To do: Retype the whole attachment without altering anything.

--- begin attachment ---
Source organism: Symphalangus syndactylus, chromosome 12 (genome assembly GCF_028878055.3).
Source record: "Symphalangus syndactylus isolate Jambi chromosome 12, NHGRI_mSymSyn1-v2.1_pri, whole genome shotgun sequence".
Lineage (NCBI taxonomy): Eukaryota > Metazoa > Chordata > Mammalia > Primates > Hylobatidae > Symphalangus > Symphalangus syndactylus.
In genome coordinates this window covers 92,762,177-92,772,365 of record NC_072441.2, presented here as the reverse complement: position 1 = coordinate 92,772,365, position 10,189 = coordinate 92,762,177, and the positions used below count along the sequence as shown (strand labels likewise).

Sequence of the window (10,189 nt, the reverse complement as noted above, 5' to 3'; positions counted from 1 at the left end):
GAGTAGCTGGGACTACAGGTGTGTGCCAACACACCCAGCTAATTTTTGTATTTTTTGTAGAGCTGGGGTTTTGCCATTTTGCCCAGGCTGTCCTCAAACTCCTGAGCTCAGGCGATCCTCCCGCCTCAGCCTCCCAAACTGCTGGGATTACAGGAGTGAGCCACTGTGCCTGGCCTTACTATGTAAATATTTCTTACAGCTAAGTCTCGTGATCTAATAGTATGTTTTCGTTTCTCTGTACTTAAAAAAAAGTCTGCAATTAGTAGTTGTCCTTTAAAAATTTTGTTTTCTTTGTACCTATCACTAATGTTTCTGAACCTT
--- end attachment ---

Source organism: Symphalangus syndactylus, chromosome 12 (genome assembly GCF_028878055.3).
Source record: "Symphalangus syndactylus isolate Jambi chromosome 12, NHGRI_mSymSyn1-v2.1_pri, whole genome shotgun sequence".
Lineage (NCBI taxonomy): Eukaryota > Metazoa > Chordata > Mammalia > Primates > Hylobatidae > Symphalangus > Symphalangus syndactylus.
In genome coordinates this window covers 92,762,177-92,772,365 of record NC_072441.2, presented here as the reverse complement: position 1 = coordinate 92,772,365, position 10,189 = coordinate 92,762,177, and the positions used below count along the sequence as shown (strand labels likewise).

Sequence of the window (10,189 nt, the reverse complement as noted above, 5' to 3'; positions counted from 1 at the left end):
GAGTAGCTGGGACTACAGGTGTGTGCCAACACACCCAGCTAATTTTTGTATTTTTTGTAGAGCTGGGGTTTTGCCATTTTGCCCAGGCTGTCCTCAAACTCCTGAGCTCAGGCGATCCTCCCGCCTCAGCCTCCCAAACTGCTGGGATTACAGGAGTGAGCCACTGTGCCTGGCCTTACTATGTAAATATTTCTTACAGCTAAGTCTCGTGATCTAATAGTATGTTTTCGTTTCTCTGTACTTAAAAAAAAGTCTGCAATTAGTAGTTGTCCTTTAAAAATTTTGTTTTCTTTGTACCTATCACTAATGTTTCTGAACCTT